For 16Mhz 3 oversamples (32 sensor cycles) will give a stable resolution of 0.01 C
    with a measuring time of about 15 ms
    Returns false if already running
 getTemperature();
    Return temperature measurement from previous startTemperature command
    in degrees Celsius, return a maximum negative float when called while busy
 isReady();   
    Return true if measurement is complete return, 0 when called while busy
 getCycles();        
    Return the amount of clock cycles for the sensor cycle train,
    return 0 when called while busy
 getHighCycles();   
    Return the amount of clock cycles for the time the sensor cycles were high,
    return 0 when called while busy

I did some time measurements with digitalWriteFast to control an output pin and found that including setting and clearing the pin the falling edge interupt takes 5.5 us and the raising edge interrupt takes 2.5 us to complete. At a sensor frequency of 4 kHz this means that the smallest duty cycle that can be measured is about 1% and the longest about 97,8% (if correctly calculated)

I calculate the duty cycle and the temperature with floating point arithmetic, I wonder if integer arithmetic would give an improvement in accuracy.

BobAndriesse

Today I had the time to hook up a SMT172 and an Arduino board and run the example sketch with your library. This worked well, as was to be expected.

I noticed one thing, however, which is that the values (measuring time, dutycycle en therefor the temperature) being displayed (printed) in the serial monitor were not stable. The temperature value should not change more than +-0.01°C, as long as the sensors temperature does not change, because the DC is extremely stable. Measuring duration times can vary a bit, but not as much as I have seen on the Arduino. This (+-0.01°C) is what you will see if you monitor the readings from the Smartec smtas04 board, for example.

So, the question is, what happens? I have not found the answer yet and my first question to you is, how stable are your readings? It is possible that my problem has to do with the fact that I connected the sensor output to both the Arduino input pin and the Smtas board, so I could compare notes. Since the SMT172 output can drive quite long cables, this should pose no problem.  I will have a look at the signal with my scope a.s.a.p., just to make sure.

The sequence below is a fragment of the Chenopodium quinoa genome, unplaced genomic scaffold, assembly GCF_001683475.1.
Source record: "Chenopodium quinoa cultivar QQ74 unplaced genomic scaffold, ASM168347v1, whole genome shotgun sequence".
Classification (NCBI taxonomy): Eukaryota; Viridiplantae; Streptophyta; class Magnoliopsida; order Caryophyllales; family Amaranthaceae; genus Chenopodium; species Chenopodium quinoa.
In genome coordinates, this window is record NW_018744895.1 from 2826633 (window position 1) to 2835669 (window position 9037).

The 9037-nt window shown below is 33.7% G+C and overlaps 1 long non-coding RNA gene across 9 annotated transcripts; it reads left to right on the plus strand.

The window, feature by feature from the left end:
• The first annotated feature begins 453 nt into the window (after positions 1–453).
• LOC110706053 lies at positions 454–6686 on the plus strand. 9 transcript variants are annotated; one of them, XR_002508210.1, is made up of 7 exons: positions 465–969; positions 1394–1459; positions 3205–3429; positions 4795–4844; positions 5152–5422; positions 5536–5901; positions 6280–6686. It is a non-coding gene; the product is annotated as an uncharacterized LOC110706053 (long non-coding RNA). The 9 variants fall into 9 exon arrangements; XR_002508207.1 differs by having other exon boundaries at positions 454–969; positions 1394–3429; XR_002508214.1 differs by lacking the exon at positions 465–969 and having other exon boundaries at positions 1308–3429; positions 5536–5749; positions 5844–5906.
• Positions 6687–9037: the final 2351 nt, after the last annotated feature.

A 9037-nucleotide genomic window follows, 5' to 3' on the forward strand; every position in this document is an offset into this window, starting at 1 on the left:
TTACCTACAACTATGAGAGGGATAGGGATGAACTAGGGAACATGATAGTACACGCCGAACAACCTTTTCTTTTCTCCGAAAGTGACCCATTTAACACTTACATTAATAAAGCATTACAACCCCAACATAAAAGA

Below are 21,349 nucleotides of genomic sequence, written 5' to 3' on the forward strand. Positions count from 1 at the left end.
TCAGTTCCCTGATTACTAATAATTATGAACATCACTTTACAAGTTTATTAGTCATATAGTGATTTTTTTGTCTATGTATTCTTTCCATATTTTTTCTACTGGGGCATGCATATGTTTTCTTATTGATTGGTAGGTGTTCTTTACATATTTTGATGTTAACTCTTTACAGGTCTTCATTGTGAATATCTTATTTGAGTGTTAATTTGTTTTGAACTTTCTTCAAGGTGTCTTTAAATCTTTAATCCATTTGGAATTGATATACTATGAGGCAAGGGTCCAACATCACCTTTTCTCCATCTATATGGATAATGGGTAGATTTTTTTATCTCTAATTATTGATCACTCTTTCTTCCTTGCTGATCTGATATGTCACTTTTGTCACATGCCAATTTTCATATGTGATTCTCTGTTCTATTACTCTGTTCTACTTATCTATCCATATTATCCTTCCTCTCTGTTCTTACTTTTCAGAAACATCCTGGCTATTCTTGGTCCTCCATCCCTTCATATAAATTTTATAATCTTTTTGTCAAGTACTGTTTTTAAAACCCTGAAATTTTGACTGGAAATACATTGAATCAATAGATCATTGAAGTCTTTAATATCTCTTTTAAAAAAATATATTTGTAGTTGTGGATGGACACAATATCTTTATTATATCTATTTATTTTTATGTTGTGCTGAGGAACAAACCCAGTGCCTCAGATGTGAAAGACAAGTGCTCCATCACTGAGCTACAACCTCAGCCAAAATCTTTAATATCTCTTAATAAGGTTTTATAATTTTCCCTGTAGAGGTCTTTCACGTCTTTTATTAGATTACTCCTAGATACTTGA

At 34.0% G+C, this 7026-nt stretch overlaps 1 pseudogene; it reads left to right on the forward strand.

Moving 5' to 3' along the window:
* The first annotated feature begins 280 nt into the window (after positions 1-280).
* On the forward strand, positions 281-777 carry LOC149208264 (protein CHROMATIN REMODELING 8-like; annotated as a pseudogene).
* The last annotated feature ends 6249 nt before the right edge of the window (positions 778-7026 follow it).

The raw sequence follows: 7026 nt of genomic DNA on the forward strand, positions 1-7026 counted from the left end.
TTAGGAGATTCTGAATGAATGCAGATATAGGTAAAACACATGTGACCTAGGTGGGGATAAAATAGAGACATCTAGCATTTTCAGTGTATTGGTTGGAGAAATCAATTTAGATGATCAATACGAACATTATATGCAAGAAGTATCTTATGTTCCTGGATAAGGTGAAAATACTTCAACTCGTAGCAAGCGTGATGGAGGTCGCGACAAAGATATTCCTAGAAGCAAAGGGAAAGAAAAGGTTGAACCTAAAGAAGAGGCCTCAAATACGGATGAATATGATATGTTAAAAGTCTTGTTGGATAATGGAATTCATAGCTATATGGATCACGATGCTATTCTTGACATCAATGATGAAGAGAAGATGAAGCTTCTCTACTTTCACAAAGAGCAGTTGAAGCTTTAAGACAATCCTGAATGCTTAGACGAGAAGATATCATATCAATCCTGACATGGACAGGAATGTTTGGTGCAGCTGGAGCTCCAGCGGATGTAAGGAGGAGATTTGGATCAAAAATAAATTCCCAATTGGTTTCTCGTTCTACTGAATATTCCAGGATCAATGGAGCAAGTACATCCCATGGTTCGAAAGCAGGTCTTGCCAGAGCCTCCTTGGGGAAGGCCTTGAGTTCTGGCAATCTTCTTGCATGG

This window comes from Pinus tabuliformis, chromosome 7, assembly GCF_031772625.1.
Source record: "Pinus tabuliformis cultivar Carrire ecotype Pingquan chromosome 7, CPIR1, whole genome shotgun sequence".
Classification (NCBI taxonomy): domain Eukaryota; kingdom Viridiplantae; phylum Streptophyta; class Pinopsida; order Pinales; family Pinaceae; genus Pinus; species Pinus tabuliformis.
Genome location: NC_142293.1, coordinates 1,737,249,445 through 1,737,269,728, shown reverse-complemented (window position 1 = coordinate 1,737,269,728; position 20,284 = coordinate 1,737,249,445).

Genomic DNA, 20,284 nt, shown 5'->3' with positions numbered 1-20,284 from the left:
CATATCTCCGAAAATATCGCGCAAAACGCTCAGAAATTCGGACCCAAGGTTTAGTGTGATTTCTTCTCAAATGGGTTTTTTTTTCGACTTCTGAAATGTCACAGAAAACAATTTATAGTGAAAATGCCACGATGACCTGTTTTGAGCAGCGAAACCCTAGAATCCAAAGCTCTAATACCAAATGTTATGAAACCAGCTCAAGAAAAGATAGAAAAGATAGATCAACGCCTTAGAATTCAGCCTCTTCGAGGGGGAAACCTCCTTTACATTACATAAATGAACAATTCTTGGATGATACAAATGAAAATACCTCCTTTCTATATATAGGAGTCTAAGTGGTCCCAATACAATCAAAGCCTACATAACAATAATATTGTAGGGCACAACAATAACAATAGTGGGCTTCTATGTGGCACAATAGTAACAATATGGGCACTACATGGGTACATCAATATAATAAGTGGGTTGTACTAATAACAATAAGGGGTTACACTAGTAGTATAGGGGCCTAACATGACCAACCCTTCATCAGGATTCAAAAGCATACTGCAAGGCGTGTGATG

In the specified temp range from -45°C to 130°C, the DC will range from 0.11 to 0.93, so that is OK. A good way to get more information about the effect of the fall and rise time of the Arduino pins is to use a signal generator with a 50% DC square wave output, instead of the SMT172, because then you know what values you should get (but I don't know if you have this kind of equipment).

EdwinCroissant

Bob, thank you for testing my libray :)

I noticed one thing, however, which is that the values (measuring time, dutycycle en therefor the temperature) being displayed (printed) in the serial monitor were not stable. [...] So, the question is, what happens? I have not found the answer yet and my first question to you is, how stable are your readings?
With a TO18 running at ~2250 Hz very stable, with a TO92 running at ~ 3200 Hz not so stable as I found out in the mean time. Measuring time was 15 milliseconds for the TO18 and 10 milliseconds for the TO92. Less clock cycles so more noise. So to get a more stable reading increase the oversampling from 3 to 5.

With an oversampling of 30 and a measuring time of 110 milliseconds I get a reasonable stable reading in the mK range  :)

So I am going to change the code in such way that a minimum amount of clock cycles are counted and that the sensor cycles are dividable by 8. Maybe I add a parameter for the desired accuracy that determines the minimum amount of clock cycles.

With timer 2 I can generate a PWM that Timer1 can measure. So I am going to try that to.

oakey22

This looks fantastic, have you made any more progress on this Edwin? I should have some of the sensors arriving tomorrow so can have a play with this :)

EdwinCroissant

This looks fantastic, have you made any more progress on this Edwin? I should have some of the sensors arriving tomorrow so can have a play with this :)
Yes, I have been making some progress.

I solved how to set the oversampling, there is some information in the data-sheet of the predecessor, the SMT16030, that shows an equation to calculate the error. I am using that to get the minimum clock cycles needed to get a certain resolution based on the processor speed and the sensor frequency.  The reverse is also possible: to get the error of the measurement.

I checked the duty cycle with Timer2 as PWM and with a DMM that can also measure the duty cycle and those figures match.